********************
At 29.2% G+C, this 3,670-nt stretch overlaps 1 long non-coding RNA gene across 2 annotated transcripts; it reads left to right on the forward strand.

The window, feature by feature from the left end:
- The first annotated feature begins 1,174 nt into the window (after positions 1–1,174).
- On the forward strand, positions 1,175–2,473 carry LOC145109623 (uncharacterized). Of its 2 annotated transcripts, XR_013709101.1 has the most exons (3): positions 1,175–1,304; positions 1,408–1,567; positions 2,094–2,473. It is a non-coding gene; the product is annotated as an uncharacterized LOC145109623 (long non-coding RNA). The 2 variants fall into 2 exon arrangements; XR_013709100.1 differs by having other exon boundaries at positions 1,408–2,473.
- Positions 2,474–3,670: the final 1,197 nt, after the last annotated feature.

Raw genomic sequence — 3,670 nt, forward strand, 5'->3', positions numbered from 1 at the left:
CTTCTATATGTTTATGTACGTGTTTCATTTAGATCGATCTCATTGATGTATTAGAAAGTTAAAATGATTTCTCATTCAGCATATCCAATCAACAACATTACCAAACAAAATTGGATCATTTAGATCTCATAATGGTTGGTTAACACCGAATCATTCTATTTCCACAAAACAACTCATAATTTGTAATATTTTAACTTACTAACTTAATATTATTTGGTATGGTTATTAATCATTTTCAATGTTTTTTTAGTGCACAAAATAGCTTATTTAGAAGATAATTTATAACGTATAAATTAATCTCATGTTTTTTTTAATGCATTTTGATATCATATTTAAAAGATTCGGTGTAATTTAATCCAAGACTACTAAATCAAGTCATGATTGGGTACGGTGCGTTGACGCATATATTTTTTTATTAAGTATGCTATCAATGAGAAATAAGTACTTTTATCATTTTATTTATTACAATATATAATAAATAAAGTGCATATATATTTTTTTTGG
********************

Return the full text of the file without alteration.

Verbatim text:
At 29.2% G+C, this 3,670-nt stretch overlaps 1 long non-coding RNA gene across 2 annotated transcripts; it reads left to right on the forward strand.

The window, feature by feature from the left end:
- The first annotated feature begins 1,174 nt into the window (after positions 1–1,174).
- On the forward strand, positions 1,175–2,473 carry LOC145109623 (uncharacterized). Of its 2 annotated transcripts, XR_013709101.1 has the most exons (3): positions 1,175–1,304; positions 1,408–1,567; positions 2,094–2,473. It is a non-coding gene; the product is annotated as an uncharacterized LOC145109623 (long non-coding RNA). The 2 variants fall into 2 exon arrangements; XR_013709100.1 differs by having other exon boundaries at positions 1,408–2,473.
- Positions 2,474–3,670: the final 1,197 nt, after the last annotated feature.

Raw genomic sequence — 3,670 nt, forward strand, 5'->3', positions numbered from 1 at the left:
CTTCTATATGTTTATGTACGTGTTTCATTTAGATCGATCTCATTGATGTATTAGAAAGTTAAAATGATTTCTCATTCAGCATATCCAATCAACAACATTACCAAACAAAATTGGATCATTTAGATCTCATAATGGTTGGTTAACACCGAATCATTCTATTTCCACAAAACAACTCATAATTTGTAATATTTTAACTTACTAACTTAATATTATTTGGTATGGTTATTAATCATTTTCAATGTTTTTTTAGTGCACAAAATAGCTTATTTAGAAGATAATTTATAACGTATAAATTAATCTCATGTTTTTTTTAATGCATTTTGATATCATATTTAAAAGATTCGGTGTAATTTAATCCAAGACTACTAAATCAAGTCATGATTGGGTACGGTGCGTTGACGCATATATTTTTTTATTAAGTATGCTATCAATGAGAAATAAGTACTTTTATCATTTTATTTATTACAATATATAATAAATAAAGTGCATATATATTTTTTTTGG